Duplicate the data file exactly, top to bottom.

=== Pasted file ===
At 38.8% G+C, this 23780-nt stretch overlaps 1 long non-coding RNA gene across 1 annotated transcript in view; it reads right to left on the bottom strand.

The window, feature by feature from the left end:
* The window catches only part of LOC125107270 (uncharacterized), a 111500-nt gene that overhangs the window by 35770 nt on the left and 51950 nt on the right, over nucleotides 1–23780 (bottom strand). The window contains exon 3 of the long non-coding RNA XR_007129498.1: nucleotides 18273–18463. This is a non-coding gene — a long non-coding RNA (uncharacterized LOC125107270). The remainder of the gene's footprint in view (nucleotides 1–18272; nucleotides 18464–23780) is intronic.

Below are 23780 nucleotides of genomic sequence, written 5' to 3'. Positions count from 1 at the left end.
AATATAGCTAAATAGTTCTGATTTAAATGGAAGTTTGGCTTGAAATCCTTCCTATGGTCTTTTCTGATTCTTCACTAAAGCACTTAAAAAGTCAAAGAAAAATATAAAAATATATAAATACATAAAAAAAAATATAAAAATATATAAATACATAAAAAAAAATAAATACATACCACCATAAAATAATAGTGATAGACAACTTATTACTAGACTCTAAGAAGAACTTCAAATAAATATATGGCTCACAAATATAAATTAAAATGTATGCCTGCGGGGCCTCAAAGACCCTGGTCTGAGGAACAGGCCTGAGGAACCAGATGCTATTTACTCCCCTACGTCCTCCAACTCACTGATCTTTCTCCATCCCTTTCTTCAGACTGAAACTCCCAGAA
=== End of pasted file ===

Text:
At 38.8% G+C, this 23780-nt stretch overlaps 1 long non-coding RNA gene across 1 annotated transcript in view; it reads right to left on the bottom strand.

The window, feature by feature from the left end:
* The window catches only part of LOC125107270 (uncharacterized), a 111500-nt gene that overhangs the window by 35770 nt on the left and 51950 nt on the right, over nucleotides 1–23780 (bottom strand). The window contains exon 3 of the long non-coding RNA XR_007129498.1: nucleotides 18273–18463. This is a non-coding gene — a long non-coding RNA (uncharacterized LOC125107270). The remainder of the gene's footprint in view (nucleotides 1–18272; nucleotides 18464–23780) is intronic.

Below are 23780 nucleotides of genomic sequence, written 5' to 3'. Positions count from 1 at the left end.
AATATAGCTAAATAGTTCTGATTTAAATGGAAGTTTGGCTTGAAATCCTTCCTATGGTCTTTTCTGATTCTTCACTAAAGCACTTAAAAAGTCAAAGAAAAATATAAAAATATATAAATACATAAAAAAAAATATAAAAATATATAAATACATAAAAAAAAATAAATACATACCACCATAAAATAATAGTGATAGACAACTTATTACTAGACTCTAAGAAGAACTTCAAATAAATATATGGCTCACAAATATAAATTAAAATGTATGCCTGCGGGGCCTCAAAGACCCTGGTCTGAGGAACAGGCCTGAGGAACCAGATGCTATTTACTCCCCTACGTCCTCCAACTCACTGATCTTTCTCCATCCCTTTCTTCAGACTGAAACTCCCAGAA